Patient under observation in Olongapo negative for COVID-19
Location: Olongapo City, Zambales, Philippines
Date Published: February 17, 2020
Olongapo City’s Task Force confirmed that the person under investigation (PUI) for the Corona Virus Disease 2019 (COVID-19) has tested negative for the deadly infection.
Anthony Bayarong, the spokesman of Olongapo COVID-19 Task Force, said that the patient has already been discharged from quarantine Saturday afternoon.
This was announced after the patient’s test results from the Research Institute for Tropical Medicine (RITM) came out negative.
The local task force, however, assured that they will remain vigilant and continue implementing all precautionary measures against infectious diseases.
“We urge the public to maintain proper hygiene,” Bayarong said in a statement, adding “no other offices or person is authorized to issue any information regarding COVID-19 besides the local task force.”
The spokesman made this reminder to avoid the spread of fake news about the disease.
“As we have done from the start, the local task force will continue to be transparent and relay all information to the people of Olongapo,” Bayarong said.
On February 14, the Olongapo COVID-19 Task Force reported that a PUI for COVID-19 has been admitted to a hospital in the city on February 13.
According to an earlier statement, Bayarong said the patient was placed in isolation and was “asymptomatic meaning has no symptoms of COVID-19 and has shown progress, the patient has no more fever and cough.”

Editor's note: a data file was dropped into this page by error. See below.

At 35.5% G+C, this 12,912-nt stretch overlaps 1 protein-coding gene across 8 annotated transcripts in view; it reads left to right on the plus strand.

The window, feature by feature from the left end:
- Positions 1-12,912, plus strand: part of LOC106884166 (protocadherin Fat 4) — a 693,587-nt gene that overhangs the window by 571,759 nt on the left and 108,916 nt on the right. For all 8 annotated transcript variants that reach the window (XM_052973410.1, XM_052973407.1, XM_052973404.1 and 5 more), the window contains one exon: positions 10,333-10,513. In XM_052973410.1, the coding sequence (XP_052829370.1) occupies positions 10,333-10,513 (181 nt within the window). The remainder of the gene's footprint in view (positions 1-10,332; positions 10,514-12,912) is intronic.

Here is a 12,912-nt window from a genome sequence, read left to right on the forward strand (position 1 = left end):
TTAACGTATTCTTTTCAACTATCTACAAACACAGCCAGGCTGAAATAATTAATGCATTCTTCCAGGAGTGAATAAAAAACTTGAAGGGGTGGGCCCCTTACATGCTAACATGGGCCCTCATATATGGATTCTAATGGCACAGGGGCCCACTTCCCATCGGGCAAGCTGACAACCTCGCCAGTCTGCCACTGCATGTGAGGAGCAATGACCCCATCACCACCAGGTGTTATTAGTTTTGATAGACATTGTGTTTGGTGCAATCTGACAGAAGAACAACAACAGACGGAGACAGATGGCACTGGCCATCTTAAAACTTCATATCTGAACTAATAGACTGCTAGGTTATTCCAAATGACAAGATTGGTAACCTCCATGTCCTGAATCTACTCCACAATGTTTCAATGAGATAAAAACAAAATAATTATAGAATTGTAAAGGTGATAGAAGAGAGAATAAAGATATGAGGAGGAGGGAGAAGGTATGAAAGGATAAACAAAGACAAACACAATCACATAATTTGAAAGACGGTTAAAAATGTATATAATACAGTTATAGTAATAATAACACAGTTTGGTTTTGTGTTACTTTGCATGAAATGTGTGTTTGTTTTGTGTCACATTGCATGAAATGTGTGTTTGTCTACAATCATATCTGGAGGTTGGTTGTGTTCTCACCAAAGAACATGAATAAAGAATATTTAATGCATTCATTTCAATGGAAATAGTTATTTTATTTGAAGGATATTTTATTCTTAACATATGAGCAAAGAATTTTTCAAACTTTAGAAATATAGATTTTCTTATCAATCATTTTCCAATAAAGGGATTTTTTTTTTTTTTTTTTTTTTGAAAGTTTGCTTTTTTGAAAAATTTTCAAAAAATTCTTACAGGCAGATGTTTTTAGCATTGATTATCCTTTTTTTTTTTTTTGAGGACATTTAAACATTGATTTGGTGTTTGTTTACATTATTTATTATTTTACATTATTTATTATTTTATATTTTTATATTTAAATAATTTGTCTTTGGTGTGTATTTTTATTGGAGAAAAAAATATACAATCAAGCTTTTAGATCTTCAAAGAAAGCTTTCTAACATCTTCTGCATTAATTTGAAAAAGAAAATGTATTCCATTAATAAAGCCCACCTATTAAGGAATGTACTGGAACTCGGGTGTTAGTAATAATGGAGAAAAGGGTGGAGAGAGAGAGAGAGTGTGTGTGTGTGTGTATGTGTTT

Meanwhile, the global spread of the nCoV has caused severe disruptions, not only here in the Philippines but in other countries as well, and more so particularly in China. After all, China is currently recognized as the world’s second-largest economy and a major trading hub for many of the countries around the globe.
Finance Secretary Carlos Dominguez was quoted a few days ago as having assuaged the business sector that the government was “ready to implement monetary and fiscal tools to counter potentially adverse economic fallout” of the nCoV impact to the Philippine economy as a whole. In his testimony last week before the Senate committee on health public hearing on the nCoV, Dominguez admitted frankly the hardest hit of the global infection would be the Philippine tourism sector. The Lower House is set to conduct today its own inquiry into the impact of nCoV on our country's tourism and travel industry.
It is roughly estimated by a local tour operators’ group that as much as P10 billion of potential revenues were being lost as the Philippine government continues to impose a travel ban to and from China, the second-largest tourism market of the Philippines. About 50 percent of reservations in Boracay, Bohol, Cebu, and Palawan have been canceled as of last week, according to Philippine Tour Operators Association president Cesar Cruz.
“Both for inbound and outbound [travel], it would really have a very big effect,” Cruz cited. The nCoV infection and the consequent travel ban heavily impacted the Philippine tourism sector because it came at a time “during the peakest of the peak, which is the Chinese New Year,” Cruz bewailed.
Department of Tourism (DOT) Secretary Berna Romulo-Puyat could not agree more. But Puyat is one who does not blink to challenges thrown her way. Last Monday night, Puyat organized a meeting with President Rodrigo Duterte along with the major stakeholders and players led by the Tourism Congress of the Philippines (TCP).